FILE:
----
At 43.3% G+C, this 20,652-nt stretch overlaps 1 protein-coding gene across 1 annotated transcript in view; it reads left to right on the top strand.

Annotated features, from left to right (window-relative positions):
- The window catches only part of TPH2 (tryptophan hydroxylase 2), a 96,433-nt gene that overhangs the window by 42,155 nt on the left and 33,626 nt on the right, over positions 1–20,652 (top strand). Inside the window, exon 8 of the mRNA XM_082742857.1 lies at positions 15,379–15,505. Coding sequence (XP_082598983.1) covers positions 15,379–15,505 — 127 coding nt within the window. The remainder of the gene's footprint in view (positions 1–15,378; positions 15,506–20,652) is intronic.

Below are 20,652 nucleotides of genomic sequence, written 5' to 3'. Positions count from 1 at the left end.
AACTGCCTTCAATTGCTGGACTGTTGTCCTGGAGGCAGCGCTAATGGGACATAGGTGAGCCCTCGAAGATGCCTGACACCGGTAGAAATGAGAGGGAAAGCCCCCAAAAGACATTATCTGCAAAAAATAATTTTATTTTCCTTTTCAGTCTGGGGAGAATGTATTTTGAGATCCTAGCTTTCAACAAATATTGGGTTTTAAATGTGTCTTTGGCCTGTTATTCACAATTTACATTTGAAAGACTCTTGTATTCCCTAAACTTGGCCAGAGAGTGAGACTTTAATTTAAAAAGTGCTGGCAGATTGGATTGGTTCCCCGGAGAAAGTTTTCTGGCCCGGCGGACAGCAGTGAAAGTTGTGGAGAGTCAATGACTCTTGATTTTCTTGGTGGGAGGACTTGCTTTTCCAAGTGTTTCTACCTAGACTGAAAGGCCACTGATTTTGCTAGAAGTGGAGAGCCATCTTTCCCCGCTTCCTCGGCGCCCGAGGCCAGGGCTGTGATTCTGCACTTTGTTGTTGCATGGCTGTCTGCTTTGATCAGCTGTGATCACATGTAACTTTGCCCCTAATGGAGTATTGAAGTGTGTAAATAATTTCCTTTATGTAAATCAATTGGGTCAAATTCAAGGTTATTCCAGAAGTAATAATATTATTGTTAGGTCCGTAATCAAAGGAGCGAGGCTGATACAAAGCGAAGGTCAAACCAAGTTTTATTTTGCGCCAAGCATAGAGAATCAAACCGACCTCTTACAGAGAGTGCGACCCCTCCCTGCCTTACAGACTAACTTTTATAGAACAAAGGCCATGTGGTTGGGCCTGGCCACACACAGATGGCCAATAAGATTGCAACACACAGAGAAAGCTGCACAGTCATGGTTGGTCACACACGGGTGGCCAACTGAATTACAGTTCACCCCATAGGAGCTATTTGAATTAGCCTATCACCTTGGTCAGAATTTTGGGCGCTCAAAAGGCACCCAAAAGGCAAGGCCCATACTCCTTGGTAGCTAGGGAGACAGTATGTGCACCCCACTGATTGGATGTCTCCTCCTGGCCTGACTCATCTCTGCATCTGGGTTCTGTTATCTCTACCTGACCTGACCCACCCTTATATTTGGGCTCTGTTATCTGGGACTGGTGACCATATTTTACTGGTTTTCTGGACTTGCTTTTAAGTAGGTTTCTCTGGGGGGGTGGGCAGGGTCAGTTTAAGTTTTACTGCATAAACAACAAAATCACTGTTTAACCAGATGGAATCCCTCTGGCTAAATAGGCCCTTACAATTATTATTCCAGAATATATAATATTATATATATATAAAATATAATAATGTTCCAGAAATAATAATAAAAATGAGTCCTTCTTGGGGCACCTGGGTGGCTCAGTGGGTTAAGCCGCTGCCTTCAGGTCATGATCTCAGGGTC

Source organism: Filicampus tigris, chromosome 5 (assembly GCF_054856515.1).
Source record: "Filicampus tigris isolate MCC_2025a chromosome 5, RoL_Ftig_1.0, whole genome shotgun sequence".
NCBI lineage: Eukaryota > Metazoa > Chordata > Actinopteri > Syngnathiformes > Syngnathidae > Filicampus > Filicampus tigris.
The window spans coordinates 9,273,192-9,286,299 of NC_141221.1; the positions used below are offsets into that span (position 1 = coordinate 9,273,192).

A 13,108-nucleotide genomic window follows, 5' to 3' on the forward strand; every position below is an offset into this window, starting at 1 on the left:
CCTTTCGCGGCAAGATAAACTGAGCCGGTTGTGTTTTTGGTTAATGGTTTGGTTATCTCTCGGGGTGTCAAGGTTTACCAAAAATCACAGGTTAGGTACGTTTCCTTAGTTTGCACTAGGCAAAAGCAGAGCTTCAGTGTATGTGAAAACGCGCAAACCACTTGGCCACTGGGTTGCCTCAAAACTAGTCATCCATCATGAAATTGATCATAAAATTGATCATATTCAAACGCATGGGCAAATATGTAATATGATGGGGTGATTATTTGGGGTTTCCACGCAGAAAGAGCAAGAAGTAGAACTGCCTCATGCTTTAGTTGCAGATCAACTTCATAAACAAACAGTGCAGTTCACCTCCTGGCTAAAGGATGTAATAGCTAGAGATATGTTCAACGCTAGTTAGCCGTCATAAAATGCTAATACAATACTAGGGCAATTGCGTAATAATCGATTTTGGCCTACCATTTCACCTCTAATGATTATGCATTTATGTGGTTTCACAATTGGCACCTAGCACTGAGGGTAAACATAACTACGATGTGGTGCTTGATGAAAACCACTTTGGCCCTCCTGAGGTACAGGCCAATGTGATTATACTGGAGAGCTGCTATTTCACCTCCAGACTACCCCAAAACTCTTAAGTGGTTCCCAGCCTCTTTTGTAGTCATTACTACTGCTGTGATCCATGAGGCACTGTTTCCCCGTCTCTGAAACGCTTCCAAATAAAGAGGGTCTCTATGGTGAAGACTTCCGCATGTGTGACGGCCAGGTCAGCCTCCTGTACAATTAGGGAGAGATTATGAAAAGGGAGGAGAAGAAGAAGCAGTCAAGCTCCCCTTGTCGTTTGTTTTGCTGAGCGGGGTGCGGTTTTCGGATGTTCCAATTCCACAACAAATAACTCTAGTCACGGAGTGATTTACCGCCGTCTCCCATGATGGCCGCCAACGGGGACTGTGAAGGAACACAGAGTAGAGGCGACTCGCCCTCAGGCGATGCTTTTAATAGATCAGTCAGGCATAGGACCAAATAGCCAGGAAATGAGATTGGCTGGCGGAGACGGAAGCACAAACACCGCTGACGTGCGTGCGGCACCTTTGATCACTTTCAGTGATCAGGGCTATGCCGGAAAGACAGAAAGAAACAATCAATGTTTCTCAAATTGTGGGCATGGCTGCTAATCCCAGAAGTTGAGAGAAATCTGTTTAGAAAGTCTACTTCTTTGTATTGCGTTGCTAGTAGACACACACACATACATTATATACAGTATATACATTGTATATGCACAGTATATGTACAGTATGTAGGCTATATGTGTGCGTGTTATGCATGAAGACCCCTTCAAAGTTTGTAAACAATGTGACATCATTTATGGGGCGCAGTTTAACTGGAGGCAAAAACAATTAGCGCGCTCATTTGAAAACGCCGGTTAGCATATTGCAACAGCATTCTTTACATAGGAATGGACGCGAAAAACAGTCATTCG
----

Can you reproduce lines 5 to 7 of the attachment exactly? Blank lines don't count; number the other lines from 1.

AACTGCCTTCAATTGCTGGACTGTTGTCCTGGAGGCAGCGCTAATGGGACATAGGTGAGCCCTCGAAGATGCCTGACACCGGTAGAAATGAGAGGGAAAGCCCCCAAAAGACATTATCTGCAAAAAATAATTTTATTTTCCTTTTCAGTCTGGGGAGAATGTATTTTGAGATCCTAGCTTTCAACAAATATTGGGTTTTAAATGTGTCTTTGGCCTGTTATTCACAATTTACATTTGAAAGACTCTTGTATTCCCTAAACTTGGCCAGAGAGTGAGACTTTAATTTAAAAAGTGCTGGCAGATTGGATTGGTTCCCCGGAGAAAGTTTTCTGGCCCGGCGGACAGCAGTGAAAGTTGTGGAGAGTCAATGACTCTTGATTTTCTTGGTGGGAGGACTTGCTTTTCCAAGTGTTTCTACCTAGACTGAAAGGCCACTGATTTTGCTAGAAGTGGAGAGCCATCTTTCCCCGCTTCCTCGGCGCCCGAGGCCAGGGCTGTGATTCTGCACTTTGTTGTTGCATGGCTGTCTGCTTTGATCAGCTGTGATCACATGTAACTTTGCCCCTAATGGAGTATTGAAGTGTGTAAATAATTTCCTTTATGTAAATCAATTGGGTCAAATTCAAGGTTATTCCAGAAGTAATAATATTATTGTTAGGTCCGTAATCAAAGGAGCGAGGCTGATACAAAGCGAAGGTCAAACCAAGTTTTATTTTGCGCCAAGCATAGAGAATCAAACCGACCTCTTACAGAGAGTGCGACCCCTCCCTGCCTTACAGACTAACTTTTATAGAACAAAGGCCATGTGGTTGGGCCTGGCCACACACAGATGGCCAATAAGATTGCAACACACAGAGAAAGCTGCACAGTCATGGTTGGTCACACACGGGTGGCCAACTGAATTACAGTTCACCCCATAGGAGCTATTTGAATTAGCCTATCACCTTGGTCAGAATTTTGGGCGCTCAAAAGGCACCCAAAAGGCAAGGCCCATACTCCTTGGTAGCTAGGGAGACAGTATGTGCACCCCACTGATTGGATGTCTCCTCCTGGCCTGACTCATCTCTGCATCTGGGTTCTGTTATCTCTACCTGACCTGACCCACCCTTATATTTGGGCTCTGTTATCTGGGACTGGTGACCATATTTTACTGGTTTTCTGGACTTGCTTTTAAGTAGGTTTCTCTGGGGGGGTGGGCAGGGTCAGTTTAAGTTTTACTGCATAAACAACAAAATCACTGTTTAACCAGATGGAATCCCTCTGGCTAAATAGGCCCTTACAATTATTATTCCAGAATATATAATATTATATATATATAAAATATAATAATGTTCCAGAAATAATAATAAAAATGAGTCCTTCTTGGGGCACCTGGGTGGCTCAGTGGGTTAAGCCGCTGCCTTCAGGTCATGATCTCAGGGTC

Source organism: Filicampus tigris, chromosome 5 (assembly GCF_054856515.1).
Source record: "Filicampus tigris isolate MCC_2025a chromosome 5, RoL_Ftig_1.0, whole genome shotgun sequence".